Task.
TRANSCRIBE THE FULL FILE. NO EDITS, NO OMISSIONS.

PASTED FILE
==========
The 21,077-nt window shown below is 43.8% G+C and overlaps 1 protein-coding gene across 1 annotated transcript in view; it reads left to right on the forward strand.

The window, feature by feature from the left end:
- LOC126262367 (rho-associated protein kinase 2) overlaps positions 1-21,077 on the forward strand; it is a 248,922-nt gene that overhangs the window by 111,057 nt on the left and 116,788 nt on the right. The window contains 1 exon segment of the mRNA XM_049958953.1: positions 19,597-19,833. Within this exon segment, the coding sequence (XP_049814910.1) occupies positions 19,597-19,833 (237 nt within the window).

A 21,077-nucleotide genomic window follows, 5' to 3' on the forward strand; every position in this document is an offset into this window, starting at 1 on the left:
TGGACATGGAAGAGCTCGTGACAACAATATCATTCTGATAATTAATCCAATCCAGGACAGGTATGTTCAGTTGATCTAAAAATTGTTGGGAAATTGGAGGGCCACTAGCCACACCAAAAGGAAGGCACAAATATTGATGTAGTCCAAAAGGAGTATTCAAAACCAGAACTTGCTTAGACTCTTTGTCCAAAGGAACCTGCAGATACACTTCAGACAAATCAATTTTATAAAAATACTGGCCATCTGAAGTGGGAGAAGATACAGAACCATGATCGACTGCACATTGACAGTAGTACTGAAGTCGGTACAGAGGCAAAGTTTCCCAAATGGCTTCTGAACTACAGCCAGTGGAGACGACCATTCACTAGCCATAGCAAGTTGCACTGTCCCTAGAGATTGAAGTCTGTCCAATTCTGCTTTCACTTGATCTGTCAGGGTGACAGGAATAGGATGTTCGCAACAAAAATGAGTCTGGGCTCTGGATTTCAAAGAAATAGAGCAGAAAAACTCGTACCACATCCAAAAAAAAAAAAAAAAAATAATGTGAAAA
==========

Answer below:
The 21,077-nt window shown below is 43.8% G+C and overlaps 1 protein-coding gene across 1 annotated transcript in view; it reads left to right on the forward strand.

The window, feature by feature from the left end:
- LOC126262367 (rho-associated protein kinase 2) overlaps positions 1-21,077 on the forward strand; it is a 248,922-nt gene that overhangs the window by 111,057 nt on the left and 116,788 nt on the right. The window contains 1 exon segment of the mRNA XM_049958953.1: positions 19,597-19,833. Within this exon segment, the coding sequence (XP_049814910.1) occupies positions 19,597-19,833 (237 nt within the window).

A 21,077-nucleotide genomic window follows, 5' to 3' on the forward strand; every position in this document is an offset into this window, starting at 1 on the left:
TGGACATGGAAGAGCTCGTGACAACAATATCATTCTGATAATTAATCCAATCCAGGACAGGTATGTTCAGTTGATCTAAAAATTGTTGGGAAATTGGAGGGCCACTAGCCACACCAAAAGGAAGGCACAAATATTGATGTAGTCCAAAAGGAGTATTCAAAACCAGAACTTGCTTAGACTCTTTGTCCAAAGGAACCTGCAGATACACTTCAGACAAATCAATTTTATAAAAATACTGGCCATCTGAAGTGGGAGAAGATACAGAACCATGATCGACTGCACATTGACAGTAGTACTGAAGTCGGTACAGAGGCAAAGTTTCCCAAATGGCTTCTGAACTACAGCCAGTGGAGACGACCATTCACTAGCCATAGCAAGTTGCACTGTCCCTAGAGATTGAAGTCTGTCCAATTCTGCTTTCACTTGATCTGTCAGGGTGACAGGAATAGGATGTTCGCAACAAAAATGAGTCTGGGCTCTGGATTTCAAAGAAATAGAGCAGAAAAACTCGTACCACATCCAAAAAAAAAAAAAAAAAATAATGTGAAAA